December 20, 2010
Stress Less during the holidays
Too often, the holiday season is a very stressful time, followed by a post-holiday letdown that can take us the rest of the winter to recover from. Learn more about the causes of holiday stress and what you can do to avoid it. MFT Continuing Education
Causes of holiday stress
Many factors can contribute to holiday stress. Some of the most common include:
•Too much of a good thing: eating, drinking and spending too much. An overabundance of parties and gift-giving may lead people to eat, drink and be merry – often to excess. Overindulging in rich foods, alcohol and spending can burden many people with the additional stress of dealing with consequences (weight gain, memories of embarrassing behavior and debt) that linger after the season is over.
•Family fatigue: too much togetherness. The holidays are a time when families tend to gather. While this can be a wonderful thing, even the most close-knit families can overdose on togetherness, making it hard for family members to maintain a healthy balance between family-time and alone-time.
•Not enough togetherness. For those who don’t have family, loneliness can be just as difficult. When everyone else seems to be getting together with family, those who rely more on friends for support can feel left out and alone.
•SAD can make you sad. As daylight diminishes and the weather causes many of us to spend more time indoors, many people are affected to some degree by a type of depression known as seasonal affective disorder (SAD). It’s a subtle, but very real condition that can be a source of stress and unhappiness during a time when people expect to feel just the opposite.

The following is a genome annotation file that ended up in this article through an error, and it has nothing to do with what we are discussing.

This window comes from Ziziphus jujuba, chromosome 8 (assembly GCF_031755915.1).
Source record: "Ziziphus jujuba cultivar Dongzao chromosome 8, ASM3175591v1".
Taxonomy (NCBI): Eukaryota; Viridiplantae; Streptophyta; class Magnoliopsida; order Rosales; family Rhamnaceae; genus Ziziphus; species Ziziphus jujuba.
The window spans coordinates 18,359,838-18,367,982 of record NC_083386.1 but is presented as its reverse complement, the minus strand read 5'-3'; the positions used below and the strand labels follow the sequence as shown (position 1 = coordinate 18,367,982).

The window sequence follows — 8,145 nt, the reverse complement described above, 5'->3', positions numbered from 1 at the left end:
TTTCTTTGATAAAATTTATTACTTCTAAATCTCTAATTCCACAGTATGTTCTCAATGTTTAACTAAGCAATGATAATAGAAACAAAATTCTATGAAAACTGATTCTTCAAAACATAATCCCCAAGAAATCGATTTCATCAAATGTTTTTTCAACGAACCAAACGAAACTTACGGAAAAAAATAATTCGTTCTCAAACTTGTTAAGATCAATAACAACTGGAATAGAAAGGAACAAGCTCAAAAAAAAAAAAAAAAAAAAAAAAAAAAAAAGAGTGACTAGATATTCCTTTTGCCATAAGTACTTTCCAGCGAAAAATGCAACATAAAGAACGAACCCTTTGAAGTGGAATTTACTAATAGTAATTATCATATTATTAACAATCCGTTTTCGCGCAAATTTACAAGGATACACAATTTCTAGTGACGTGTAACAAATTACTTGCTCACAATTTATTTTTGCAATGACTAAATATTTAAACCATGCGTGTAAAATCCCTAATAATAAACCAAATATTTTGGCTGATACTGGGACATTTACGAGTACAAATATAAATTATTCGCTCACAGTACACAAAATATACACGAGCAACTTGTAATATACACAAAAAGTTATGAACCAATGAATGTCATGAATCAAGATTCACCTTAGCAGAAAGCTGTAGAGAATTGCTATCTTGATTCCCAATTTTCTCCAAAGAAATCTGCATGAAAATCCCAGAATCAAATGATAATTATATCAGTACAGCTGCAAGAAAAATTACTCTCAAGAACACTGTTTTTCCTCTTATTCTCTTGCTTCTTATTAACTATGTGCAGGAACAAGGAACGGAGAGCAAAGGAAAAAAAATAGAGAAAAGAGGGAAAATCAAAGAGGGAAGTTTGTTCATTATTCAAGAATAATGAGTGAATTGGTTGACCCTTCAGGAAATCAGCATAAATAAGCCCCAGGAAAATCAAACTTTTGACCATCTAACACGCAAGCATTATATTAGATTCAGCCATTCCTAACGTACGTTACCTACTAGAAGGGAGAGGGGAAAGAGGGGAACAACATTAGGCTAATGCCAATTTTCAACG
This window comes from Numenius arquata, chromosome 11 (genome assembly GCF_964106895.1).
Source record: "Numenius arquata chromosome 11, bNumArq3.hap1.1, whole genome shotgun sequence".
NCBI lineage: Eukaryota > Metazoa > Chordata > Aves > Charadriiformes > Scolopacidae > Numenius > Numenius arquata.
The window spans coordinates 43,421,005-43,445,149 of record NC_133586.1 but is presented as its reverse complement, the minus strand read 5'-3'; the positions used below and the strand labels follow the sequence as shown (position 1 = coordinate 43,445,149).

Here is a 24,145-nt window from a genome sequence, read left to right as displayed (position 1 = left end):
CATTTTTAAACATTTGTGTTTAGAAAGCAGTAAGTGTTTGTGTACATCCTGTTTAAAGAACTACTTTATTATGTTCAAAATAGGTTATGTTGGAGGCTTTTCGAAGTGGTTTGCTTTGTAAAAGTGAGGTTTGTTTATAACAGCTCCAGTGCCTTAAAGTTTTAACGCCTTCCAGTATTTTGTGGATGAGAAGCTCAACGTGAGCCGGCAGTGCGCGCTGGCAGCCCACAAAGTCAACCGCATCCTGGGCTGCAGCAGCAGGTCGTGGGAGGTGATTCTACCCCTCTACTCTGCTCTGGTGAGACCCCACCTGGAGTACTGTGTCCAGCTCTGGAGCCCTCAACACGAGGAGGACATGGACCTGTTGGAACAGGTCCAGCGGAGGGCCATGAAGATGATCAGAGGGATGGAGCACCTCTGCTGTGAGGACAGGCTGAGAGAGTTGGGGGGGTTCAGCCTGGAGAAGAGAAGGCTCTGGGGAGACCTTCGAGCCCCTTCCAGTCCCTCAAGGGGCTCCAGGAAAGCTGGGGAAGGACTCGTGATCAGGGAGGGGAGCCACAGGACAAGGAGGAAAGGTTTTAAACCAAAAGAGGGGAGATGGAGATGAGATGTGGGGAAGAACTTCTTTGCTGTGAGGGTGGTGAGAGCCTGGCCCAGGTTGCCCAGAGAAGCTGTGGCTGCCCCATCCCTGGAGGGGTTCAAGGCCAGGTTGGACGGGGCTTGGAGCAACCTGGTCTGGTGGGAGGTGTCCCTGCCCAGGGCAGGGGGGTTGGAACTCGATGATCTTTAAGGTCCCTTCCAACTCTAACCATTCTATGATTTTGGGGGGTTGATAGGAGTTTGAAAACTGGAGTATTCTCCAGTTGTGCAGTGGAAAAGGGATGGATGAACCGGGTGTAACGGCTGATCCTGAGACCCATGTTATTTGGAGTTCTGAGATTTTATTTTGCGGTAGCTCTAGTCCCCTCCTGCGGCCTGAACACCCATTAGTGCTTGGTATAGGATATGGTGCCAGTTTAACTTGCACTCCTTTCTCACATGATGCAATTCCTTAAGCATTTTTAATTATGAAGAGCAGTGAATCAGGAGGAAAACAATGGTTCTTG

Minimizing holiday stress
Unlike many other types of stress, holiday stress is predictable. We can make plans to reduce the amount of stress we experience and the impact it has on us. Here are some tips to help you reduce holiday stress:
•Set your priorities. The flurry of baking, shopping, sending cards, visiting relatives and other activities can leave you exhausted by January. Pick a few favorite activities and really enjoy them. Skip the rest.
•Cut corners. If you can’t imagine the idea of skipping all some of the activities that usually run you ragged, find ways to simplify. For example, only send cards to those you’re in regular contact with or don’t include a personal note in each one.
•Watch your finances. Before you go shopping, plan a reasonable budget for holiday spending. Then, stick to your budget. King County’s Making Life Easier Program can help. The program offers financial consultation on issues such as budgeting and financial planning and 8 free counseling sessions with a licensed professional per problem per year.
•Change your expectations for togetherness. Think back to previous years and try to pinpoint the amount of togetherness with family and friends you can handle before feeling stressed out. Then, look for ways to minimize the stress. Try limiting the number of parties you attend or the time you spend at each. Or, reduce the time you spend with family to an amount that will feel special without leaving you exhausted.
•Nurture your heart. If holidays tend to make you feel lonely or depressed, make plans to meet with a friend, spiritual leader or counselor to get the support you need. If virtually everyone you know is with family during the holidays, consider volunteering to help others. Helping others can be rewarding and help fill the void you may be feeling.
•Take care of yourself. Your holiday plans should include steps to take care of your physical and emotional health. Remember to get enough sleep and eat nutritiously. Also, be sure to exercise daily if possible. Exercise and exposure to daylight can help reduce or even eliminate the symptoms of SAD.